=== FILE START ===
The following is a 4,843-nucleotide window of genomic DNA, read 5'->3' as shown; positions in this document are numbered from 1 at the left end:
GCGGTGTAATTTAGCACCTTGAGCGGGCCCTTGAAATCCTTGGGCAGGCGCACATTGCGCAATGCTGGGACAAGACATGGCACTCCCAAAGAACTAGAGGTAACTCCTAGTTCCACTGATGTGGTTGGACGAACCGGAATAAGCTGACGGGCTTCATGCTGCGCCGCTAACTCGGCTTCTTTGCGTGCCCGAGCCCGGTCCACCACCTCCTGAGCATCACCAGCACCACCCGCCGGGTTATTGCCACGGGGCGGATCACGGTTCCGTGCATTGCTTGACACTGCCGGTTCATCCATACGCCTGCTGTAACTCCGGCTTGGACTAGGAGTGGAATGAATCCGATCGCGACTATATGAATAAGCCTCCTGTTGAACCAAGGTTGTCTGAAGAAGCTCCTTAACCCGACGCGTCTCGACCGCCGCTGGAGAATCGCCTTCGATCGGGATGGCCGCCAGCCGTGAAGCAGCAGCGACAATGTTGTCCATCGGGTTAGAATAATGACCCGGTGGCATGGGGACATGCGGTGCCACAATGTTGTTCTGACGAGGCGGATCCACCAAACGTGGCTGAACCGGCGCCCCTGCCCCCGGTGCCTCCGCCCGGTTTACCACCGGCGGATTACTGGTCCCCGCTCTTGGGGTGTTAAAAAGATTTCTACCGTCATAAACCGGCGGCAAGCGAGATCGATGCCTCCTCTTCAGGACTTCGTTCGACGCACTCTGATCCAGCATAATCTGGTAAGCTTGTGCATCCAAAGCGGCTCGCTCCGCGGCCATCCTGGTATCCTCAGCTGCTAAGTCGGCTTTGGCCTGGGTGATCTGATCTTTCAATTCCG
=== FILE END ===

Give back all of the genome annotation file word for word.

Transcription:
The following is a 4,843-nucleotide window of genomic DNA, read 5'->3' as shown; positions in this document are numbered from 1 at the left end:
GCGGTGTAATTTAGCACCTTGAGCGGGCCCTTGAAATCCTTGGGCAGGCGCACATTGCGCAATGCTGGGACAAGACATGGCACTCCCAAAGAACTAGAGGTAACTCCTAGTTCCACTGATGTGGTTGGACGAACCGGAATAAGCTGACGGGCTTCATGCTGCGCCGCTAACTCGGCTTCTTTGCGTGCCCGAGCCCGGTCCACCACCTCCTGAGCATCACCAGCACCACCCGCCGGGTTATTGCCACGGGGCGGATCACGGTTCCGTGCATTGCTTGACACTGCCGGTTCATCCATACGCCTGCTGTAACTCCGGCTTGGACTAGGAGTGGAATGAATCCGATCGCGACTATATGAATAAGCCTCCTGTTGAACCAAGGTTGTCTGAAGAAGCTCCTTAACCCGACGCGTCTCGACCGCCGCTGGAGAATCGCCTTCGATCGGGATGGCCGCCAGCCGTGAAGCAGCAGCGACAATGTTGTCCATCGGGTTAGAATAATGACCCGGTGGCATGGGGACATGCGGTGCCACAATGTTGTTCTGACGAGGCGGATCCACCAAACGTGGCTGAACCGGCGCCCCTGCCCCCGGTGCCTCCGCCCGGTTTACCACCGGCGGATTACTGGTCCCCGCTCTTGGGGTGTTAAAAAGATTTCTACCGTCATAAACCGGCGGCAAGCGAGATCGATGCCTCCTCTTCAGGACTTCGTTCGACGCACTCTGATCCAGCATAATCTGGTAAGCTTGTGCATCCAAAGCGGCTCGCTCCGCGGCCATCCTGGTATCCTCAGCTGCTAAGTCGGCTTTGGCCTGGGTGATCTGATCTTTCAATTCCG